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Life In Legacy - Week ending Saturday, September 16, 2017

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Harry Dean Stanton, legendary character actorXavier ('X') Atencio, Disney animator and 'imagineer,' with Walt DisneyJon Breen, New Hampshire newspaper editorJoe Carnicelli, UPI executive sports editorPenny Chenery, owner of Secretariat, 1973 Triple Crown winnerRitha Devi, Indian dancer and teacherPete V. Domenici, former US senator from New MexicoJ. P. Donleavy, author of 'The Ginger Man'Nancy Hatch Dupree, US historian of AfghanistanMitchell Flint, US WWII fighter pilot who helped to form Israeli Air ForceHeiner Geissler, German politicianBasil Gogos, artist who painted movie monstersPeter Hall, British theater directorGrant Hart, drummer and vocalist for Husker Du, indie rock bandAlex Hawkins, NFL running backMarian Horosko, ballet dancer and writerTommy Irvin, Georgia agriculture commissionerHerbert W. Kalmbach, Nixon's personal lawyerCharles F. Knight, longtime CEO of EmersonMyrna Lamb, women's liberation playwrightBruce Leven, businessman turned sports car racerBrenda Lewis, operatic soprano, as Rosalinde in 'Die Fledermaus' (left)Allan J. MacEachen, Canadian legislatorGwen Norville, North Carolina corrections officialTony Oglesby, Miles College assistant head football coachDon Ohlmeyer, former producer of 'Monday Night Football'Albert Speer Jr., son of Hitler's architectYefim Stolyarsky, Russian WWII veteranFrank Vincent, character actor who played tough guysDr. Gary Wadler, authority on use of performance-enhancing substancesLen Wein, creator of comic-book characters Wolverine and Swamp ThingEdith Windsor, pioneer in US legalization of same-sex marriage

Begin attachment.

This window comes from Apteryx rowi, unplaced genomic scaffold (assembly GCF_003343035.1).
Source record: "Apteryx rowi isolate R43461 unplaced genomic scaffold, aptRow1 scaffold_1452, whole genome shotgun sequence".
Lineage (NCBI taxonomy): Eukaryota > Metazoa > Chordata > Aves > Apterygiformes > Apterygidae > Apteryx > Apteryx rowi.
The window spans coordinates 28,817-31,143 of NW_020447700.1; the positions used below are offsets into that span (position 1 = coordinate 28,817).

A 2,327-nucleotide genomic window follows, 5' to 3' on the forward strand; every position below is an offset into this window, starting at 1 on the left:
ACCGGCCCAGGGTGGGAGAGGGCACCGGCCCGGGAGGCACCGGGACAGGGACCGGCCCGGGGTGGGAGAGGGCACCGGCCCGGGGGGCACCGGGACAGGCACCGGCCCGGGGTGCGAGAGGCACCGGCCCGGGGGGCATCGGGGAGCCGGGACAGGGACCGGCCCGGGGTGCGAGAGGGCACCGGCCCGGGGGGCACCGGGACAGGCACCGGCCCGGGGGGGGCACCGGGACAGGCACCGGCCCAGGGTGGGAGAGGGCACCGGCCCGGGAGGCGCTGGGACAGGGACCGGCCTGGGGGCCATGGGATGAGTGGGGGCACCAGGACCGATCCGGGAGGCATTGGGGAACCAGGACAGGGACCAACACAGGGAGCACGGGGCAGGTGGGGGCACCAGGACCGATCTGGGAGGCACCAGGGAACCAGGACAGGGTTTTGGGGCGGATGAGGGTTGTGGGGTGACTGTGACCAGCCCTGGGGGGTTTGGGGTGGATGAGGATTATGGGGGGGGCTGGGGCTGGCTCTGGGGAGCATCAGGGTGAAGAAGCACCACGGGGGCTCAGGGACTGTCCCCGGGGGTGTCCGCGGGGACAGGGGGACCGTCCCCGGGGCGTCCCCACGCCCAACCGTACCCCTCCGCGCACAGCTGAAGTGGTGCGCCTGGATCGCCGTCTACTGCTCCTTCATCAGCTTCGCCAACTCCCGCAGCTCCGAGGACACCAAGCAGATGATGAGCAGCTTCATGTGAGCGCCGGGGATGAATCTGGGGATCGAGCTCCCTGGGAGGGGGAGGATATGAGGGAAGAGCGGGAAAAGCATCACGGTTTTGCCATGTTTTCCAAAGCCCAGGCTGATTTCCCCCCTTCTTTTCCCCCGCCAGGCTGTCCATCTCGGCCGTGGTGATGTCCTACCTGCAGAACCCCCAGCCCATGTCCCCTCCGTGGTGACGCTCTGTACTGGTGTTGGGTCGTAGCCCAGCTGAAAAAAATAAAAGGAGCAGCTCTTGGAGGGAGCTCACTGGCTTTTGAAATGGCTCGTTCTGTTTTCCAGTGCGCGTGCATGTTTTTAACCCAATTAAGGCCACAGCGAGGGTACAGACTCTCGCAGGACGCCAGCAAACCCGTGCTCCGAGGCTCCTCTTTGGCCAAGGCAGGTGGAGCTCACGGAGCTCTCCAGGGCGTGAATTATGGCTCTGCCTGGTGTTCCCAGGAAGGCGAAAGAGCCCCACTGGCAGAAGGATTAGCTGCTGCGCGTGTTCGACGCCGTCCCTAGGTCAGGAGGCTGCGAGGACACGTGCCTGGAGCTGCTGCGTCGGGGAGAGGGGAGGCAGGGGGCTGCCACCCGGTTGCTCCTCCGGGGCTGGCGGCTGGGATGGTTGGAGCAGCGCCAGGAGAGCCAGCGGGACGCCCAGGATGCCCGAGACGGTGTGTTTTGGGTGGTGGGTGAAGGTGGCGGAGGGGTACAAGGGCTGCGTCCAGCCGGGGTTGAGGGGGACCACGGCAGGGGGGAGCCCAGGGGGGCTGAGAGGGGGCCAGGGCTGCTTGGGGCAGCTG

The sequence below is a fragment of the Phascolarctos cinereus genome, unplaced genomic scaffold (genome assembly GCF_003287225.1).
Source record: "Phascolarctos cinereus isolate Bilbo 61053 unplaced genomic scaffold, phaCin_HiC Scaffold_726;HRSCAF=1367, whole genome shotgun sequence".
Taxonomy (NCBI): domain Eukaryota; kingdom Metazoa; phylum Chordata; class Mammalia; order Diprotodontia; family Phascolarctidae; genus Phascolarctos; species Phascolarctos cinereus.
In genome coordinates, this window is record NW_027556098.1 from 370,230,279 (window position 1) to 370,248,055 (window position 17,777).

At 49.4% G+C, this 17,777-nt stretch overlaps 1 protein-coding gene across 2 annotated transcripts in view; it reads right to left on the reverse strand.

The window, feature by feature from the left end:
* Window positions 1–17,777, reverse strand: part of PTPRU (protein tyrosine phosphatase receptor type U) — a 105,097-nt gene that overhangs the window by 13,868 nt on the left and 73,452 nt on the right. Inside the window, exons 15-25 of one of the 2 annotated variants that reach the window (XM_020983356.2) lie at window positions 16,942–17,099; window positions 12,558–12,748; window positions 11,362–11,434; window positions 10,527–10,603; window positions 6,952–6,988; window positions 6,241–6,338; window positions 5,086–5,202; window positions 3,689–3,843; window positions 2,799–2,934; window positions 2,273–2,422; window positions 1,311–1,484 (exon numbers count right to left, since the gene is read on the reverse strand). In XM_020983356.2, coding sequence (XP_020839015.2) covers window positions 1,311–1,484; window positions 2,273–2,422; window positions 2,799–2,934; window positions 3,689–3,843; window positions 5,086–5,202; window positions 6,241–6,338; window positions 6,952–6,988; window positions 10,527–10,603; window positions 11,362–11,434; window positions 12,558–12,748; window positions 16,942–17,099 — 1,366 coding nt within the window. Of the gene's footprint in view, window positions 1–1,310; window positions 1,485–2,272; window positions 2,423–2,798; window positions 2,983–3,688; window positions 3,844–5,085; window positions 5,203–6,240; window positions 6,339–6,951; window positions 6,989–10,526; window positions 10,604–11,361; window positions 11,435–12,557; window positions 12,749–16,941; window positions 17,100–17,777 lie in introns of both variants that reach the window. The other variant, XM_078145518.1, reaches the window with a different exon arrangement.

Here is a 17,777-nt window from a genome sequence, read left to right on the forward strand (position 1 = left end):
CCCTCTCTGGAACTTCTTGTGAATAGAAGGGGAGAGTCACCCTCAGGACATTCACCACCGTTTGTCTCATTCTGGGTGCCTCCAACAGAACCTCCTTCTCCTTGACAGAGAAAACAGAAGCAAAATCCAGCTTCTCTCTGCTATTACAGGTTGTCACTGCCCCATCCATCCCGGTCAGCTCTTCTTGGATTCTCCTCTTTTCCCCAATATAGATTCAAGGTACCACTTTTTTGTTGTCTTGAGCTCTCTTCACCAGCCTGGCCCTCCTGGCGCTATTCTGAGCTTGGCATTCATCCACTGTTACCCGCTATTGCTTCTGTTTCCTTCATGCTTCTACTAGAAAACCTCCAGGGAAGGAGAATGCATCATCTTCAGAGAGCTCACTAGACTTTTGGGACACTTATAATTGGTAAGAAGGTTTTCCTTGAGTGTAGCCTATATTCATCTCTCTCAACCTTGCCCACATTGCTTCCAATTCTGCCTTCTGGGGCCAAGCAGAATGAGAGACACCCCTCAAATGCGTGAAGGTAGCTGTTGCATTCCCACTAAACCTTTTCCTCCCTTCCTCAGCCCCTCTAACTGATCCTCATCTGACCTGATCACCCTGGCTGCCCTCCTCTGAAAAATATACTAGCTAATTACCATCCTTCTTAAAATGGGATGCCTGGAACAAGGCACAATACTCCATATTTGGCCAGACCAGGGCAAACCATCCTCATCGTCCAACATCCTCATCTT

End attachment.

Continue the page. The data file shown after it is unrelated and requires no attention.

Art and Literature

Xavier ('X') Atencio (98) animator behind early Disney movies including Pinocchio and Fantasia and “imagineer” behind Disneyland rides like “Pirates of the Caribbean” and “The Haunted Mansion.” Atencio’s drawings for Pinocchio helped to give Disney its permanent identity in film and culture. His contributions to “Pirates” included the words to the “Yo Ho (A Pirate’s Life for Me)” song that is sung throughout the ride. He was still a teenager with a gift for drawing in 1938 when he began working for Disney, a company even younger than he was that had just one feature film—Snow White & the Seven Dwarfs (1937)—to its name. He retired in 1984 but continued working as a consultant. In 1996 he was declared a Disney Legend by the company. Atencio's death in Los Angeles, California came just weeks after that of another Disney Imagineering legend, Marty Sklar, on September 10, 2017.

J. P. Donleavy (91) expatriate American author whose 1955 novel The Ginger Man shook up the literary world with its combination of sexual frankness and outrageous humor. Donleavy later wrote many other successful novels. The Ginger Man— whose bohemian American-in-Ireland antihero, Sebastian Dangerfield, has been described as impulsive, destructive, wayward, cruel, a monster, a clown, and a psychopath—was both banned and burned in Ireland. When it was published in the US in 1958, Chapter 10 was omitted, along with numerous sentences here and there. The novel eventually won critical acclaim and public acceptance, so much so that it is now considered a contemporary classic, selling more than 45 million copies worldwide. Donleavy was compared to James Joyce and hailed as a forerunner of both the black humor movement and the London playwrights known as the Angry Young Men. He died of a stroke in Mullingar, County Westmeath, Ireland on September 11, 2017.